Thursday, February 25, 2010

Recipe: White Whole Wheat Bread with Wheat Germ and Rye

White whole wheat bread with wheat germ and rye, one baked, one rising

I have stumbled upon a major pet peeve. In my daily perusal of the interwebs I often see baked goods advertised as whole wheat. I get excited, go to the site to check out the recipe, and 9 times out of 10 I am disappointed to learn the item in question is not, in fact, "100%" whole wheat. Sometimes it's a sprinkling of whole wheat flour, and sometimes it's just a sprinkling of AP flour, but to me it doesn't matter how much whole wheat flour you work in, if you still us AP flour in the recipe, I don't think you should call it "whole wheat". Is it better to replace half the flour in a recipe with whole wheat rather than none? Totally. Can you still boast that it's a healthier baked good? Sure, why not. But if I'm going to be healthy, I want to go all the way. And if I'm not making something already sinful, like dessert, I like to eliminate the processed starches where I can. Ok, I'll get down off my soapbox now.

So a few weeks ago I attempted my first loaf of whole wheat bread. I started with this whole wheat with wheat germ and rye recipe, courtesy of Annie's Eats, because, well...the picture just looked really good. I'm a consumer whore, I know. But I also liked the use of honey instead of sugar, and the wheat germ. I've had a big bag of wheat germ in my refrigerator for months, and I'm always looking for good ways to use it. But I did something I don't normally do. I deviated. *gasp!* I know! I planned to follow it to the letter, in the hopes of getting a loaf that looked as pretty as Annie's, but the recipe was lacking in one area. That dang 2+ cups of AP flour. At the very last minute I decided I didn't want it in there. So I modified. And you know what? I conquered! I don't know what took me so long, but this was actually my first loaf of bread. You know, like sandwich bread, in a loaf pan and all. And really, it was easy!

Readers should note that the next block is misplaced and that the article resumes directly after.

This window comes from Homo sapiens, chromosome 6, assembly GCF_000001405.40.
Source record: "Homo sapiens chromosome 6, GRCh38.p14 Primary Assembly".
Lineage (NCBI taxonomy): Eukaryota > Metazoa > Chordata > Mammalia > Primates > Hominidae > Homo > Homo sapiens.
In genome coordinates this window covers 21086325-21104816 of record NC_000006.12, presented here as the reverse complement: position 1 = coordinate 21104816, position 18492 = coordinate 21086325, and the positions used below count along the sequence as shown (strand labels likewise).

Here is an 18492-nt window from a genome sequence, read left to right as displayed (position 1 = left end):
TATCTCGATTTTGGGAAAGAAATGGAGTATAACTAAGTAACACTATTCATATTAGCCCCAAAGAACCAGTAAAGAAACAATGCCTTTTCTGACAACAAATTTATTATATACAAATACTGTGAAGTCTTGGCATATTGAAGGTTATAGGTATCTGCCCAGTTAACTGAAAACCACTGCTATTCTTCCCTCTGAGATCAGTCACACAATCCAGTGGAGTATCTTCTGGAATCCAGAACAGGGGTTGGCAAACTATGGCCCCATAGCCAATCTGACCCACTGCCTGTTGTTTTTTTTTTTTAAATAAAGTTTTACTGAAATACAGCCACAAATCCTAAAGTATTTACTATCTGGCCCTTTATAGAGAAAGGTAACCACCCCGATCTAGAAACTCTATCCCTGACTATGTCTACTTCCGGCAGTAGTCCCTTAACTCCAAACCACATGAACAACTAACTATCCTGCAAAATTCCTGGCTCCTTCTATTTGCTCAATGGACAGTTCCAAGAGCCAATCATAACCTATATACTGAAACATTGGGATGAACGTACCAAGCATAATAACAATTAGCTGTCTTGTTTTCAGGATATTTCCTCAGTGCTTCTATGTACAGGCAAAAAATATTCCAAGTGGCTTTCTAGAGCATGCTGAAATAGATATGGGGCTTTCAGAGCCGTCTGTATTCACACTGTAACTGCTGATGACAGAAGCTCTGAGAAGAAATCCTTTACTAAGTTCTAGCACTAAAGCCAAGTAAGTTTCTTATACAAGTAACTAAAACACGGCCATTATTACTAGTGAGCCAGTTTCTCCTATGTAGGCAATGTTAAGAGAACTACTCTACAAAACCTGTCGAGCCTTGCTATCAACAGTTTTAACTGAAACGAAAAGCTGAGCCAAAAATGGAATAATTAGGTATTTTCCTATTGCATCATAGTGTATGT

For my modifications I used white whole wheat flour instead of regular whole wheat flour. If you don't already know, white whole wheat flour is just as healthy as regular whole wheat flour. It's just made from white wheat, rather than red wheat. I find it lighter in both taste and texture. The only place I've found it is Trader Joe's, but it's also readily available online (King Arthur's Flour is always a good resource). Also, I nixed the AP flour entirely. I was afraid this might make the dough too heavy, so I added some vital wheat gluten. I found this at my local natural food store months ago, I've not seen it at the big grocery stores, unfortunately. I'm really not actually sure exactly what it does, but I think it's supposed to give a little help to more robust flours to help their gluten develop, which is how they rise and get all delicious. I honestly have no idea how this recipe would turn out without it. It would probably be fine. Worst thing, it would be a bit stubby of a loaf. Perhaps adding a bit more yeast would be in order? As you can tell, I am by no means an expert on bread baking...yet.

Anyway, this bread was faaaaantastic! It had a great crust on the outside, nice and crunchy, but thin like a sandwich loaf crust should be. The bread was sweet and nutty, yet light. I wish I had gotten a picture of a slice of the bread. Next time. I definitely can't boast that baking my own sandwich bread is just as easy as buying it at the store, but it wasn't traumatic, so now I cringe a little every time I buy a loaf. Heh. That's ok though, I don't eat bread very often, so I actually need all those preservatives they put in. Plus, Husband, always supportive of my baking, downed both of these loaves in a week. Ok, I helped. But he seems to feel the need to destroy everything that comes out of the oven. I'm ok with that.